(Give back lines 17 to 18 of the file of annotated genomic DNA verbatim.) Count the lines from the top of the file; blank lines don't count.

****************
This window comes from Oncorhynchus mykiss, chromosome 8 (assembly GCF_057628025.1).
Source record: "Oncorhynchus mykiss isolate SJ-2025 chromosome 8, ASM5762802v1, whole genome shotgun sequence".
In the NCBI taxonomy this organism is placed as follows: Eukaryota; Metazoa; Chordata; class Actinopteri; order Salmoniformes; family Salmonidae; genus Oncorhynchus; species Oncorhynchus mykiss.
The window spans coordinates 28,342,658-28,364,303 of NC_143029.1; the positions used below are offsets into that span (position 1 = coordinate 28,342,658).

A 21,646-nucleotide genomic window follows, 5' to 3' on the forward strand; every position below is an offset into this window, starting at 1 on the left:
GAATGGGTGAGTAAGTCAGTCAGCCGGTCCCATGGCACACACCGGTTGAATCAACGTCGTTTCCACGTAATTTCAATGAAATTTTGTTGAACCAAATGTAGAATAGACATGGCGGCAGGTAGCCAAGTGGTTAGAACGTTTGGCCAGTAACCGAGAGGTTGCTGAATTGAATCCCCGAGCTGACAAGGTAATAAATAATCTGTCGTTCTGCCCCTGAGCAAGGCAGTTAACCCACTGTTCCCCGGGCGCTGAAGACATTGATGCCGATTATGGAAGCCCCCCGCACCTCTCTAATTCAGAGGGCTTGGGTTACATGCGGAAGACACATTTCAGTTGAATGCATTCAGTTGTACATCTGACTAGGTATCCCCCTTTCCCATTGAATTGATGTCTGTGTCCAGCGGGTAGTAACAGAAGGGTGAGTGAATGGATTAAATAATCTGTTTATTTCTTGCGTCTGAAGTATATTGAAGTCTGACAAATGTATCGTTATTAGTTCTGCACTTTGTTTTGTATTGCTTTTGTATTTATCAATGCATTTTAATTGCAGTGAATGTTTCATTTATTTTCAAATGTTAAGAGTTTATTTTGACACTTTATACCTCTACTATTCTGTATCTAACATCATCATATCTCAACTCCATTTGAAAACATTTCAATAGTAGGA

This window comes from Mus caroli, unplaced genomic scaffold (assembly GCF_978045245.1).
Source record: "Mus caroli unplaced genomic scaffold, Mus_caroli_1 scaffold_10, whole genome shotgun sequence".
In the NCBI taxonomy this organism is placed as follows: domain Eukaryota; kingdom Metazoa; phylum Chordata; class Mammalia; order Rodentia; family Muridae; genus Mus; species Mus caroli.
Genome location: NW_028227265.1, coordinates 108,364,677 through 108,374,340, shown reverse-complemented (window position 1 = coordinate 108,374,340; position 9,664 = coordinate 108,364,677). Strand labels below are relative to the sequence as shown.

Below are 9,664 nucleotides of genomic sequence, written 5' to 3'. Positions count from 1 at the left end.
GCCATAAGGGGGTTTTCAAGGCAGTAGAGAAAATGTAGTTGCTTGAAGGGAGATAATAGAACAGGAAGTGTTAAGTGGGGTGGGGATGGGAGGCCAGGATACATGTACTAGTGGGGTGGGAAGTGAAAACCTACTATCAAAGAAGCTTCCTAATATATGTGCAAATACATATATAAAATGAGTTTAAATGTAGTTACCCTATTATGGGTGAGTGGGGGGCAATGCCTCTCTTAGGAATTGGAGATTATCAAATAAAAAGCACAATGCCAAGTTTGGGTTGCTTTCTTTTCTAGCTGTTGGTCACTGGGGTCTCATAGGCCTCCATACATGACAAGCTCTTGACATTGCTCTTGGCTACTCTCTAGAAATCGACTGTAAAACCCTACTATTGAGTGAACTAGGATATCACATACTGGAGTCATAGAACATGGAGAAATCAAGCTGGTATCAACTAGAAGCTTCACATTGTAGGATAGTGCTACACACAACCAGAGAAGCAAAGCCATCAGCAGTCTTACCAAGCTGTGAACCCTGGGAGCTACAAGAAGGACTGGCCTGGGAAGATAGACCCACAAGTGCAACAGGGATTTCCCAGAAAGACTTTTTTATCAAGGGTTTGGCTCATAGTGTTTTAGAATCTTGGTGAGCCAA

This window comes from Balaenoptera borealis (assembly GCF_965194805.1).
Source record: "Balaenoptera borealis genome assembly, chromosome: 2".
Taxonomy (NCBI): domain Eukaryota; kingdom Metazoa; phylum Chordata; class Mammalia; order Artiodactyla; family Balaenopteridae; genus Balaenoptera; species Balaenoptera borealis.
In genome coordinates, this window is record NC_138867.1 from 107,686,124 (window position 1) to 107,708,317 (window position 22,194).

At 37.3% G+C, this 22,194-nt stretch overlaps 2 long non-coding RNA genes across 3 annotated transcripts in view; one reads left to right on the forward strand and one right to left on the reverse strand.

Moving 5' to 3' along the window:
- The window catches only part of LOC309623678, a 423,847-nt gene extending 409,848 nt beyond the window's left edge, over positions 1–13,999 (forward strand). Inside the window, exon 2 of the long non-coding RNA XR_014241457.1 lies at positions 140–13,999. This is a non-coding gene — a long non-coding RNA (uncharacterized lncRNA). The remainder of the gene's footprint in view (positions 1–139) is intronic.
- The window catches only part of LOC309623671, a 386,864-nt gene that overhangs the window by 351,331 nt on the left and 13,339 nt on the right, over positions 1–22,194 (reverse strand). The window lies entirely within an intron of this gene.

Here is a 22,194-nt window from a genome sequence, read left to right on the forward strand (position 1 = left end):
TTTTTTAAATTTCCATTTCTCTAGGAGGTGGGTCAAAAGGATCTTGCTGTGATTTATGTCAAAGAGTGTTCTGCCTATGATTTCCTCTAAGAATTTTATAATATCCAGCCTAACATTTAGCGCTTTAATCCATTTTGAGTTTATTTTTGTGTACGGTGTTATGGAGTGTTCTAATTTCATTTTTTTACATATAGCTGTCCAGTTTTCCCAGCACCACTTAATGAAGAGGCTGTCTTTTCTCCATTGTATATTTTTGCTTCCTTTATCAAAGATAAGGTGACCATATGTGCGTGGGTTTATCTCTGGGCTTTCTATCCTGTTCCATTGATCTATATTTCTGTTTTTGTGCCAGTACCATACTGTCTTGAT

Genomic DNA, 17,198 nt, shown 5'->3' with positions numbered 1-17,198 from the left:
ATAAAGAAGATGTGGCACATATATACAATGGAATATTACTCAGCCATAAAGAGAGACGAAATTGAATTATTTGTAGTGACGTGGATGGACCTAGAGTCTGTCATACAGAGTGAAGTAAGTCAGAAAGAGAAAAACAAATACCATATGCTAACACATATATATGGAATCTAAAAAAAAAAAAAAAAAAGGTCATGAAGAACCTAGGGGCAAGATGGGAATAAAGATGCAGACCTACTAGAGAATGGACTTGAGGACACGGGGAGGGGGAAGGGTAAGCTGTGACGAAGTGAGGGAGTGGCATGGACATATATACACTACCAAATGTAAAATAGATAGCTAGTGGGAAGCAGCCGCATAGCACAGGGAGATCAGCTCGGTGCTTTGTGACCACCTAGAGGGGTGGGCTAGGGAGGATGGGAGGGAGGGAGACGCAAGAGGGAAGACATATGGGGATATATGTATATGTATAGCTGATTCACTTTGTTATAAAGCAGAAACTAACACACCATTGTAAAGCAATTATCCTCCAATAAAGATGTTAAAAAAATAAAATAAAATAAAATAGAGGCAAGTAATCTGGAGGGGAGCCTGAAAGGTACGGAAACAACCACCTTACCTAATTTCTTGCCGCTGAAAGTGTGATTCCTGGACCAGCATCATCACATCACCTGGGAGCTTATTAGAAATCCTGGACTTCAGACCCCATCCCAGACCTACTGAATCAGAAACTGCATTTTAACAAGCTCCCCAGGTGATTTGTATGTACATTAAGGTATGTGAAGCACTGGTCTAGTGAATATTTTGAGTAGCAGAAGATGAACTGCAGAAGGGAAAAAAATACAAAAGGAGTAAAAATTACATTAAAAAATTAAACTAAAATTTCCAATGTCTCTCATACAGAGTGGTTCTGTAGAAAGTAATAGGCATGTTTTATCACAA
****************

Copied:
At 37.3% G+C, this 22,194-nt stretch overlaps 2 long non-coding RNA genes across 3 annotated transcripts in view; one reads left to right on the forward strand and one right to left on the reverse strand.

Moving 5' to 3' along the window: